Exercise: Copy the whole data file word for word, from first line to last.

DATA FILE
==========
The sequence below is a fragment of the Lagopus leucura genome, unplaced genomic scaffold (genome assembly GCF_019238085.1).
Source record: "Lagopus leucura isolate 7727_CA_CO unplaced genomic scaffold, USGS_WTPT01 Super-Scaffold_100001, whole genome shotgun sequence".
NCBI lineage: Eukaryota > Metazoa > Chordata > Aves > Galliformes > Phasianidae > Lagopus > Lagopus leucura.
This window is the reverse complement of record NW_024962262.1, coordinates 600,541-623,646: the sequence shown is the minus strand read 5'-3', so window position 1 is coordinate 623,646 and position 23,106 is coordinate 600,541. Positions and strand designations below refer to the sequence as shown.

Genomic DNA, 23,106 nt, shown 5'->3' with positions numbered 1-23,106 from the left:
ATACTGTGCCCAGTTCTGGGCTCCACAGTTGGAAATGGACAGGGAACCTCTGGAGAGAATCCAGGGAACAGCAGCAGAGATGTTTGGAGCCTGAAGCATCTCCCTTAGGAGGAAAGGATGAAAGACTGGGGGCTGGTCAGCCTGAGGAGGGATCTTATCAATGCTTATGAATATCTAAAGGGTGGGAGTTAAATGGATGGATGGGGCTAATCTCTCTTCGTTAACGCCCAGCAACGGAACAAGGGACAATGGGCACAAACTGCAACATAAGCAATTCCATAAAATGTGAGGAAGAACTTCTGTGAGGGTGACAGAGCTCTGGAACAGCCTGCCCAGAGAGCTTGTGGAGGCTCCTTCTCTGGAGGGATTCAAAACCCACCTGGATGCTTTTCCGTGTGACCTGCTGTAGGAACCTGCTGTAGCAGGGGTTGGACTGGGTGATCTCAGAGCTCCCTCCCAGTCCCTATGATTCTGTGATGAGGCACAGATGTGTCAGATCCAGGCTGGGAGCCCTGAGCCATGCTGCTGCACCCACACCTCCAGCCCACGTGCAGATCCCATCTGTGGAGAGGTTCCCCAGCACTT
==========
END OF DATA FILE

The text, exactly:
The sequence below is a fragment of the Lagopus leucura genome, unplaced genomic scaffold (genome assembly GCF_019238085.1).
Source record: "Lagopus leucura isolate 7727_CA_CO unplaced genomic scaffold, USGS_WTPT01 Super-Scaffold_100001, whole genome shotgun sequence".
NCBI lineage: Eukaryota > Metazoa > Chordata > Aves > Galliformes > Phasianidae > Lagopus > Lagopus leucura.
This window is the reverse complement of record NW_024962262.1, coordinates 600,541-623,646: the sequence shown is the minus strand read 5'-3', so window position 1 is coordinate 623,646 and position 23,106 is coordinate 600,541. Positions and strand designations below refer to the sequence as shown.

Genomic DNA, 23,106 nt, shown 5'->3' with positions numbered 1-23,106 from the left:
ATACTGTGCCCAGTTCTGGGCTCCACAGTTGGAAATGGACAGGGAACCTCTGGAGAGAATCCAGGGAACAGCAGCAGAGATGTTTGGAGCCTGAAGCATCTCCCTTAGGAGGAAAGGATGAAAGACTGGGGGCTGGTCAGCCTGAGGAGGGATCTTATCAATGCTTATGAATATCTAAAGGGTGGGAGTTAAATGGATGGATGGGGCTAATCTCTCTTCGTTAACGCCCAGCAACGGAACAAGGGACAATGGGCACAAACTGCAACATAAGCAATTCCATAAAATGTGAGGAAGAACTTCTGTGAGGGTGACAGAGCTCTGGAACAGCCTGCCCAGAGAGCTTGTGGAGGCTCCTTCTCTGGAGGGATTCAAAACCCACCTGGATGCTTTTCCGTGTGACCTGCTGTAGGAACCTGCTGTAGCAGGGGTTGGACTGGGTGATCTCAGAGCTCCCTCCCAGTCCCTATGATTCTGTGATGAGGCACAGATGTGTCAGATCCAGGCTGGGAGCCCTGAGCCATGCTGCTGCACCCACACCTCCAGCCCACGTGCAGATCCCATCTGTGGAGAGGTTCCCCAGCACTT